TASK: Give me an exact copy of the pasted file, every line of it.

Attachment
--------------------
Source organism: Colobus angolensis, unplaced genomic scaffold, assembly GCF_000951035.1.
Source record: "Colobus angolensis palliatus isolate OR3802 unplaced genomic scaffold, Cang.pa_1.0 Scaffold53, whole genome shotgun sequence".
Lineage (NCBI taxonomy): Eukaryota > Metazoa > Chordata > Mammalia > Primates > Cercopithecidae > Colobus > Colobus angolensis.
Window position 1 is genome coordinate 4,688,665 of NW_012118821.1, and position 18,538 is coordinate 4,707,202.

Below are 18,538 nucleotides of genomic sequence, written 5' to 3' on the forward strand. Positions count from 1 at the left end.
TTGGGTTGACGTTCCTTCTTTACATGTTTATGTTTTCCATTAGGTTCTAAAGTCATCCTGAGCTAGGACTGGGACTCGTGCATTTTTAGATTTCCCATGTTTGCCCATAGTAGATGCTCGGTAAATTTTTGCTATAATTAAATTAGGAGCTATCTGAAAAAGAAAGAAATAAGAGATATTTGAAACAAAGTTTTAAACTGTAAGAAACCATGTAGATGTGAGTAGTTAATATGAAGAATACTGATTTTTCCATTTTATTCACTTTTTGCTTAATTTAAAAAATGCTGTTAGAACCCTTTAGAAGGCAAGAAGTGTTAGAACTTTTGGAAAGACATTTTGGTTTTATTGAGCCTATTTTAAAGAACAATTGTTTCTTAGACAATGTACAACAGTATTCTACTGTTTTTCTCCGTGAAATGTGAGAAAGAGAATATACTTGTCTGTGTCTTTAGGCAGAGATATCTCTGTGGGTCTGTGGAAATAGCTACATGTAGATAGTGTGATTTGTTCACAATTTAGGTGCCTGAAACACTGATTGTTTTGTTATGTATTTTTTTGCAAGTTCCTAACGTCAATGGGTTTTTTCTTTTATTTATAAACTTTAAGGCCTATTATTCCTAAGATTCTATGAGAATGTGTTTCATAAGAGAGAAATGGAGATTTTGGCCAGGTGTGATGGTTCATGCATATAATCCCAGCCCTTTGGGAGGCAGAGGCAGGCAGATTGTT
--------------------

Source organism: Colobus angolensis, unplaced genomic scaffold, assembly GCF_000951035.1.
Source record: "Colobus angolensis palliatus isolate OR3802 unplaced genomic scaffold, Cang.pa_1.0 Scaffold53, whole genome shotgun sequence".
Lineage (NCBI taxonomy): Eukaryota > Metazoa > Chordata > Mammalia > Primates > Cercopithecidae > Colobus > Colobus angolensis.
Window position 1 is genome coordinate 4,688,665 of NW_012118821.1, and position 18,538 is coordinate 4,707,202.

Below are 18,538 nucleotides of genomic sequence, written 5' to 3' on the forward strand. Positions count from 1 at the left end.
TTGGGTTGACGTTCCTTCTTTACATGTTTATGTTTTCCATTAGGTTCTAAAGTCATCCTGAGCTAGGACTGGGACTCGTGCATTTTTAGATTTCCCATGTTTGCCCATAGTAGATGCTCGGTAAATTTTTGCTATAATTAAATTAGGAGCTATCTGAAAAAGAAAGAAATAAGAGATATTTGAAACAAAGTTTTAAACTGTAAGAAACCATGTAGATGTGAGTAGTTAATATGAAGAATACTGATTTTTCCATTTTATTCACTTTTTGCTTAATTTAAAAAATGCTGTTAGAACCCTTTAGAAGGCAAGAAGTGTTAGAACTTTTGGAAAGACATTTTGGTTTTATTGAGCCTATTTTAAAGAACAATTGTTTCTTAGACAATGTACAACAGTATTCTACTGTTTTTCTCCGTGAAATGTGAGAAAGAGAATATACTTGTCTGTGTCTTTAGGCAGAGATATCTCTGTGGGTCTGTGGAAATAGCTACATGTAGATAGTGTGATTTGTTCACAATTTAGGTGCCTGAAACACTGATTGTTTTGTTATGTATTTTTTTGCAAGTTCCTAACGTCAATGGGTTTTTTCTTTTATTTATAAACTTTAAGGCCTATTATTCCTAAGATTCTATGAGAATGTGTTTCATAAGAGAGAAATGGAGATTTTGGCCAGGTGTGATGGTTCATGCATATAATCCCAGCCCTTTGGGAGGCAGAGGCAGGCAGATTGTT